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Brian Dayton: Economic Growth Solves Our Problems (Charleston Gazette-Mail)


West Virginia continues to experience a steady economic recovery.  On Monday, March 5, Workforce West Virginia released updated employment numbers that compare January 2018 with January 2017.  Total Nonfarm Payroll Employment climbed to 748,800 jobs – a net gain of 3,500 over the past year, and several important sectors saw job growth: increases included 1,400 in Mining & Logging, 300 in Manufacturing, 1,700 in Education & Health Services, and 4,300 in Construction.

This latest report confirms a trend we began to witness early last year: West Virginia’s economic decline is over and things are looking up.  West Virginia is no longer staring at massive budget deficits that force us to make difficult and painful decisions.  Just this week, West Virginia’s legislative leadership was able to develop a plan to provide a 5% pay raise for teachers, school service personnel, state troopers, and all other state public employees without raising taxes or relying on last-minute revenue estimates.  These worker raises are possible in large part due to West Virginia’s economic recovery.

Maintaining a clear focus on pursuing policies that will lead to job growth allows us to solve complex problems and achieve big results.  More people working at good jobs means more people paying taxes, buying homes, stimulating the economy, and sending their kids to college.  More people working at good jobs means our state can find solutions to problems that were once seen as impossible.  The Legislature that was elected in 2014 and 2016 understands this, and they have pursued policies aimed at growing the state’s economy and creating more jobs.

But unfortunately, some would like to return to the times of yesteryear and enact policies that have been proven not to work.  A recent op-ed in the Charleston Gazette-Mail from the West Virginia Center on Budget and Policy and Rise Up WV criticized West Virginia Chamber-supported business tax cuts from ten years ago that made West Virginia’s tax structure more competitive with other states.  The authors identified that we have fewer private sector jobs now than when those cuts were enacted.  However, those authors failed to mention that the policies of former President Barack Obama resulted in a hollowing out of West Virginia’s workforce.  We at the West Virginia Chamber of Commerce are working hard to replace the lost jobs.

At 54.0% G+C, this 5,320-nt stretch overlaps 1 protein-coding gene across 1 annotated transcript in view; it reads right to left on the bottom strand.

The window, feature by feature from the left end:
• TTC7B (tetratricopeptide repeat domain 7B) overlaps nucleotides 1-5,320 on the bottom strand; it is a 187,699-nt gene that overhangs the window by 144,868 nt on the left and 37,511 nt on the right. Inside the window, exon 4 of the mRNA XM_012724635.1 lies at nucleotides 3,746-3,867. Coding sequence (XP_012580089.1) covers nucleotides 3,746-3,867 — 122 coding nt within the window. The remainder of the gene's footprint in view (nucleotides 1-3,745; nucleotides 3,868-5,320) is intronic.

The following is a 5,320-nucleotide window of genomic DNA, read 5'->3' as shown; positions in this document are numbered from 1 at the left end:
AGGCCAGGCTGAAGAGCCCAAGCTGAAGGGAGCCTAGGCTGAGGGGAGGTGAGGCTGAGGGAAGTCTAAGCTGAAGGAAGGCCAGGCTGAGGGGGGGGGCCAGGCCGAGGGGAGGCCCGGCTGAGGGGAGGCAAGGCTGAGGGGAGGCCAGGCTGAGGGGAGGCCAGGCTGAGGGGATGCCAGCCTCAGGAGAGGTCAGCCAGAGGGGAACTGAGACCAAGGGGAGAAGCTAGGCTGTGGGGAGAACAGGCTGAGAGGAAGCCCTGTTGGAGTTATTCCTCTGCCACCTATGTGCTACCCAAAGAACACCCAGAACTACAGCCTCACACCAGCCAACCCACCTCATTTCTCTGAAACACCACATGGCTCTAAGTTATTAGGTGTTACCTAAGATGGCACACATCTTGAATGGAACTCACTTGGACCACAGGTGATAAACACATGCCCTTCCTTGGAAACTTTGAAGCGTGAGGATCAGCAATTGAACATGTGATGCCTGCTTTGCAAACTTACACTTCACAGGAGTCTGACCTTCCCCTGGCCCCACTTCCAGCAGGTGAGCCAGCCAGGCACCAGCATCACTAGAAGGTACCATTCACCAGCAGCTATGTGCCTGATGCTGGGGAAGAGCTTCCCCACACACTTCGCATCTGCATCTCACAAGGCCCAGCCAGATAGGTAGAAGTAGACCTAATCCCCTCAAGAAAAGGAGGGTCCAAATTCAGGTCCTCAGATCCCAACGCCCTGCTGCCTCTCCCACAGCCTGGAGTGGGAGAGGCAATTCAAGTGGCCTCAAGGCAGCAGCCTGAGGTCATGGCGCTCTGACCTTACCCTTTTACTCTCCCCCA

The authors contend that revenues from recent tax cuts could have been used to fund PEIA (Public Employees Insurance Agency), and state that in the past three years, a teacher making the average salary in West Virginia has seen premiums for family coverage rise by $348 a year.  It is also true that if you look back four years instead of three, that same family has seen its premiums DECREASE by $168 a year.  PEIA enrollees have indeed seen increases in their deductibles and out-of-pocket maximums, but compared to 2012, that same family’s health insurance premiums have risen by less than 1% per year.

It is an unfortunate reality that for too many West Virginians, President Obama’s Affordable Care Act (Obamacare) is failing to live up to its name, and healthcare costs are spiraling in many places.  As we seek solutions to rising healthcare costs for public workers, we must be cautious to avoid a short-term fix that will create even larger problems in the future.

Since 2014, the leadership of the West Virginia Legislature has remained committed to pursuing policies that make West Virginia more competitive and attractive to job creation.  The left, which has a nearly endless appetite for new taxes, has continually criticized this direction, but our legislators should be applauded for maintaining their focus on improving the economy for our state’s citizens. 

As West Virginia continues creating jobs, I encourage all to stay focused on policies that will improve our state’s economy.  Jobs are the answer.  When we have more jobs and opportunity for hard-working West Virginians, everyone benefits.

Brian Dayton is the Communications Manager of the West Virginia Chamber of Commerce
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